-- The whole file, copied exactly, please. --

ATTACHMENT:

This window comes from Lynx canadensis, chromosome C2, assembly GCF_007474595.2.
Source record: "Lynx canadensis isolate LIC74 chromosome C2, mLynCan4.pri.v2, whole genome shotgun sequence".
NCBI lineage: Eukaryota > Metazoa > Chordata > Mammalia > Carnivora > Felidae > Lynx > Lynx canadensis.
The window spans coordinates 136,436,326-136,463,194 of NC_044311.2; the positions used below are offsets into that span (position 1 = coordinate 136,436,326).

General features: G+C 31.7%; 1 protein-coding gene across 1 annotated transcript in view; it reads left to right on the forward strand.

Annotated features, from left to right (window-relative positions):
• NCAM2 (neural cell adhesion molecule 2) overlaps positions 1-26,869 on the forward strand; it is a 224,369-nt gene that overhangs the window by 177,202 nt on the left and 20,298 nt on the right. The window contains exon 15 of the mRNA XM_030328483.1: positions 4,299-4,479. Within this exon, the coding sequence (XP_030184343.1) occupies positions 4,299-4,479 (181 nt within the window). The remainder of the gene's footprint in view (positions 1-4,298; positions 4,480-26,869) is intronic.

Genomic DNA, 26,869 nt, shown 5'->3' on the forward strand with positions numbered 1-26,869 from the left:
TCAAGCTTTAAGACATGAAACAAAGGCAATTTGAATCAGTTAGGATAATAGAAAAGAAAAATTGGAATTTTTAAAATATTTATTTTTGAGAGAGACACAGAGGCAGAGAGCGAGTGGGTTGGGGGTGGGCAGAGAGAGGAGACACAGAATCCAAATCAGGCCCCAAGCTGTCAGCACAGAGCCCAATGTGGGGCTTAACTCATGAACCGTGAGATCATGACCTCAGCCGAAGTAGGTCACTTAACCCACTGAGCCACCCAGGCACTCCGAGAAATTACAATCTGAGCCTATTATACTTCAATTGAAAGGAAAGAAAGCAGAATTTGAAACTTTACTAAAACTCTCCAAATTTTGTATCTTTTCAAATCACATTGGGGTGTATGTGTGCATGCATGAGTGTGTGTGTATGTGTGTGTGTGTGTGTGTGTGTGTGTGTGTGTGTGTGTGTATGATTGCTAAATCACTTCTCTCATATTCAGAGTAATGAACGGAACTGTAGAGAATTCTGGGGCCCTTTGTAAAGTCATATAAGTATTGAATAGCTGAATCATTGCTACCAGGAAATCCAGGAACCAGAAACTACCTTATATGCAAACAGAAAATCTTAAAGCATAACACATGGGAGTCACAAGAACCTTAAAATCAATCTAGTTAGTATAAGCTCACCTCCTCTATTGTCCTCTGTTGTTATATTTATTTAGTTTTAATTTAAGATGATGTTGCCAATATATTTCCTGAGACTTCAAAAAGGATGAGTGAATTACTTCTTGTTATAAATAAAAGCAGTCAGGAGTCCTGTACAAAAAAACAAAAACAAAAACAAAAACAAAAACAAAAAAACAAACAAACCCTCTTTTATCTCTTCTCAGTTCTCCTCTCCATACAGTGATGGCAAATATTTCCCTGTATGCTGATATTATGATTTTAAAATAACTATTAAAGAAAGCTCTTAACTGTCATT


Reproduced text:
This window comes from Lynx canadensis, chromosome C2, assembly GCF_007474595.2.
Source record: "Lynx canadensis isolate LIC74 chromosome C2, mLynCan4.pri.v2, whole genome shotgun sequence".
NCBI lineage: Eukaryota > Metazoa > Chordata > Mammalia > Carnivora > Felidae > Lynx > Lynx canadensis.
The window spans coordinates 136,436,326-136,463,194 of NC_044311.2; the positions used below are offsets into that span (position 1 = coordinate 136,436,326).

General features: G+C 31.7%; 1 protein-coding gene across 1 annotated transcript in view; it reads left to right on the forward strand.

Annotated features, from left to right (window-relative positions):
• NCAM2 (neural cell adhesion molecule 2) overlaps positions 1-26,869 on the forward strand; it is a 224,369-nt gene that overhangs the window by 177,202 nt on the left and 20,298 nt on the right. The window contains exon 15 of the mRNA XM_030328483.1: positions 4,299-4,479. Within this exon, the coding sequence (XP_030184343.1) occupies positions 4,299-4,479 (181 nt within the window). The remainder of the gene's footprint in view (positions 1-4,298; positions 4,480-26,869) is intronic.

Genomic DNA, 26,869 nt, shown 5'->3' on the forward strand with positions numbered 1-26,869 from the left:
TCAAGCTTTAAGACATGAAACAAAGGCAATTTGAATCAGTTAGGATAATAGAAAAGAAAAATTGGAATTTTTAAAATATTTATTTTTGAGAGAGACACAGAGGCAGAGAGCGAGTGGGTTGGGGGTGGGCAGAGAGAGGAGACACAGAATCCAAATCAGGCCCCAAGCTGTCAGCACAGAGCCCAATGTGGGGCTTAACTCATGAACCGTGAGATCATGACCTCAGCCGAAGTAGGTCACTTAACCCACTGAGCCACCCAGGCACTCCGAGAAATTACAATCTGAGCCTATTATACTTCAATTGAAAGGAAAGAAAGCAGAATTTGAAACTTTACTAAAACTCTCCAAATTTTGTATCTTTTCAAATCACATTGGGGTGTATGTGTGCATGCATGAGTGTGTGTGTATGTGTGTGTGTGTGTGTGTGTGTGTGTGTGTGTGTGTGTGTATGATTGCTAAATCACTTCTCTCATATTCAGAGTAATGAACGGAACTGTAGAGAATTCTGGGGCCCTTTGTAAAGTCATATAAGTATTGAATAGCTGAATCATTGCTACCAGGAAATCCAGGAACCAGAAACTACCTTATATGCAAACAGAAAATCTTAAAGCATAACACATGGGAGTCACAAGAACCTTAAAATCAATCTAGTTAGTATAAGCTCACCTCCTCTATTGTCCTCTGTTGTTATATTTATTTAGTTTTAATTTAAGATGATGTTGCCAATATATTTCCTGAGACTTCAAAAAGGATGAGTGAATTACTTCTTGTTATAAATAAAAGCAGTCAGGAGTCCTGTACAAAAAAACAAAAACAAAAACAAAAACAAAAACAAAAAAACAAACAAACCCTCTTTTATCTCTTCTCAGTTCTCCTCTCCATACAGTGATGGCAAATATTTCCCTGTATGCTGATATTATGATTTTAAAATAACTATTAAAGAAAGCTCTTAACTGTCATT